Liturgy in the contemporary world is a function of culture and mostly administered by institutions as a way of confirming their authority, but it also escapes. Religious clashes, particularly now that so many old boundaries are breached, are a source of war and famine across the planet as people try to secure resources for survival (self-defined). Most efforts at bringing peace depend upon written documents, technological force, and truth claims that were developed long ago. Institutional religion is very much enmeshed with the invention of writing: the Book. Many liturgies also depend upon written material: the prayer book, the hymnal, theological works and academia related to them.
“The Bone Chalice” is based on the poetic metaphor of the human skull as a vessel to contain thought in the way the Christian goblet contains wine/blood. It is meant to discuss the art of creating liturgy quite apart from institutions but not contradicting them; rather, finding the underlying contact with holiness. This is not about going to primitive cultures, except as examples, nor is it about ecstatic drugs, but rather what they do and perhaps why. This is not about content, but how content is derived. How grapes become wine, if you like, and why wine suggests blood suggests Jesus suggests sacrifice suggests the death of an individual for the sake of the whole, not neglecting the background of animal or even human sacrifice on the altars of the same peoples. (Are we returning to that -- in the same place? With rubble instead of monolithic altars?)
This work is in two parts. The first half is meant to review the theories of how our sensory interface with existence seem to operate. The second half looks at specific instances of liturgy: traditional, creative, and accidental. Where did they come from? What do they mean? Once they are established, they add another layer of meaning. Partly this comes from the individual memories of actual acts. (Methodist Communion with the clinking little glasses of grape juice on the silver containers which are passed along the pews. The embarrassment of the little Catholic kid who finds that the wafer has stuck to the roof of his mouth. The germophobe’s worry of sipping from a communal chalice. The judgment and skill needed to tear off appropriate chunks of tough artisanal peasant bread, thought to be authentic.)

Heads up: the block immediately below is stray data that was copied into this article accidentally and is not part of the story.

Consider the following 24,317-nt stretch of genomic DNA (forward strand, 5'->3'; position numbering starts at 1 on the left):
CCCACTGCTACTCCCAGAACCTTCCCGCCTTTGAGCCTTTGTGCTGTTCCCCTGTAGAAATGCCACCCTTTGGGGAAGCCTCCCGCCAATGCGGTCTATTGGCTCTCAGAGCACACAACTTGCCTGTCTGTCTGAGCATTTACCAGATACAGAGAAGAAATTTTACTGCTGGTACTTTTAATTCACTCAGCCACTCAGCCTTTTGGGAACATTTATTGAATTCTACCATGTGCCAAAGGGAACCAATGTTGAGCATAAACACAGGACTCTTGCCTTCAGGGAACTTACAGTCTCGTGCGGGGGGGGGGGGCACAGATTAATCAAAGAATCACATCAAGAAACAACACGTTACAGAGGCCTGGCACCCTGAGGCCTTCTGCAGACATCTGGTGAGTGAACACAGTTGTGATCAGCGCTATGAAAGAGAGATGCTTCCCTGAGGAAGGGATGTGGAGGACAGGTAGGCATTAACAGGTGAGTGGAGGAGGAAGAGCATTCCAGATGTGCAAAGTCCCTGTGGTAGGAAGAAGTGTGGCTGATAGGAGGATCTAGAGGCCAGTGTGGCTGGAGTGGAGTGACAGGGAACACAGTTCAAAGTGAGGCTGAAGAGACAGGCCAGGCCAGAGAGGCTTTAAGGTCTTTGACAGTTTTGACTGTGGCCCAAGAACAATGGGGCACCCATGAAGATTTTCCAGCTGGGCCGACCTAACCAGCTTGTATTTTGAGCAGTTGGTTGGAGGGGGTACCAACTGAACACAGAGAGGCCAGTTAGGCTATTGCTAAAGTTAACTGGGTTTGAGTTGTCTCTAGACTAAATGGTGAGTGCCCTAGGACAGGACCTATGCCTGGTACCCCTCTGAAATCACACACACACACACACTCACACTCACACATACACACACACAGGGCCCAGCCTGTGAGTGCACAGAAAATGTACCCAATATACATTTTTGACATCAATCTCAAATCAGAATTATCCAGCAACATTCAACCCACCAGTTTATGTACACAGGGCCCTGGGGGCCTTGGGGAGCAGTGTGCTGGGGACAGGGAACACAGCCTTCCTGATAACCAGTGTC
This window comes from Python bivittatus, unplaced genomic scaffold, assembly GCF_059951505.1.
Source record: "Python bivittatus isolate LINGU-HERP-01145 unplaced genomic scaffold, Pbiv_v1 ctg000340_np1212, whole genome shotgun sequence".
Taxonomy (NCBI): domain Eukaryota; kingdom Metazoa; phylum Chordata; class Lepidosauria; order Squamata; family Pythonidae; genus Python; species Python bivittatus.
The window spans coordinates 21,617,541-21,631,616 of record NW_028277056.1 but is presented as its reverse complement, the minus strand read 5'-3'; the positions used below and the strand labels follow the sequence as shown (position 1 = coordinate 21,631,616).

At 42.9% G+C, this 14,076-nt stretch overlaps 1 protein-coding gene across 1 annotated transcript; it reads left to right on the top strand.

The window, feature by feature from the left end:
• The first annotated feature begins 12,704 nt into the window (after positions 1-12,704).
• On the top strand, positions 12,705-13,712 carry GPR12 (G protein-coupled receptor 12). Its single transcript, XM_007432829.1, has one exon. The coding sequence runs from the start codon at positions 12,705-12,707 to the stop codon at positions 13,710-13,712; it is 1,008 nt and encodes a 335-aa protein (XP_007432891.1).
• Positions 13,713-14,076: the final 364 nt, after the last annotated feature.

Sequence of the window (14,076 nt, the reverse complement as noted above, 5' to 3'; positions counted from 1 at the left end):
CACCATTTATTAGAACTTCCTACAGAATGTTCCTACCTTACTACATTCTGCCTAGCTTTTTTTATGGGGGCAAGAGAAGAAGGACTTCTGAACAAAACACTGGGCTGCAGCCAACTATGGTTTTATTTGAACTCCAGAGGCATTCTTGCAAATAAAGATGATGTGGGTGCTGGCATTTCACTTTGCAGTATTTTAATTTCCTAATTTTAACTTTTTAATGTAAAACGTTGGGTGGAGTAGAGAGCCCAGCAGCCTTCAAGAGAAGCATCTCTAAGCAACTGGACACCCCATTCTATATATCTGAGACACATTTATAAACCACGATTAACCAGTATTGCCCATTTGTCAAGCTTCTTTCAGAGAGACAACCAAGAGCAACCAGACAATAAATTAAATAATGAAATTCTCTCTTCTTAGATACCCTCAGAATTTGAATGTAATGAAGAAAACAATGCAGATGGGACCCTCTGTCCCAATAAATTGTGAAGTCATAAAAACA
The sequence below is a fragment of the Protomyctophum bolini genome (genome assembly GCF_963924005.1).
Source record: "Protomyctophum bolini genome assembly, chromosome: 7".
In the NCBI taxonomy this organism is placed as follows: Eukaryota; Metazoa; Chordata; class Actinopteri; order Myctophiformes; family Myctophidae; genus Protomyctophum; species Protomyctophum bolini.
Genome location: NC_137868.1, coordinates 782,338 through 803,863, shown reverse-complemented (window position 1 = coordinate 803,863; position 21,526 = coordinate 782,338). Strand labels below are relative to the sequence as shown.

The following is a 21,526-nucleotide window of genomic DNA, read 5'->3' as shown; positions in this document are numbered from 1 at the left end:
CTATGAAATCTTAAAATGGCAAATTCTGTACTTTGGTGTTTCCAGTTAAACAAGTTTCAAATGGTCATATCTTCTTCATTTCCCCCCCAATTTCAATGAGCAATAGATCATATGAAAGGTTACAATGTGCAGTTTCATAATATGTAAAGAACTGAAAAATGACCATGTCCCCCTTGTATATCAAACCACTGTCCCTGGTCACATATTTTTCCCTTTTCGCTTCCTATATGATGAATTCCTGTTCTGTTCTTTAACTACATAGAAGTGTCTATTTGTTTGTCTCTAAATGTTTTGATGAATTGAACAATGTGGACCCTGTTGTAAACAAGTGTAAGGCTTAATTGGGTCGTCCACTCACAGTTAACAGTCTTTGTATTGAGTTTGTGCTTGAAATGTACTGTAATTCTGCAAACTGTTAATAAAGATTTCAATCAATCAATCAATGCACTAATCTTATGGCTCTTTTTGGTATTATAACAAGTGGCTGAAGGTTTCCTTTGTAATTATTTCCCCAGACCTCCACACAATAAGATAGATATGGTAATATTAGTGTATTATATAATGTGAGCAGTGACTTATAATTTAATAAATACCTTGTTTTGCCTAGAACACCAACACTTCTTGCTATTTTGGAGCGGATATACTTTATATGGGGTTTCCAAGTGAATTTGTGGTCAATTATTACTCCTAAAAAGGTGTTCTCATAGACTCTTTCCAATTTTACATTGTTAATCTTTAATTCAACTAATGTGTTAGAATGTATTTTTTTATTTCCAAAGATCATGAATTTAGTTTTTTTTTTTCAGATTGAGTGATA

Or how about the possible heresies? The seminary female forbidden by her tradition to serve bread and wine so serving bread and water instead. The mockery of a soda/Twinkie communion. The tribesman who doesn’t know bread or the meaning of unleavened bread but understands that a communion wafer has high significance, and therefore takes some home to stick to the belly of his ailing child.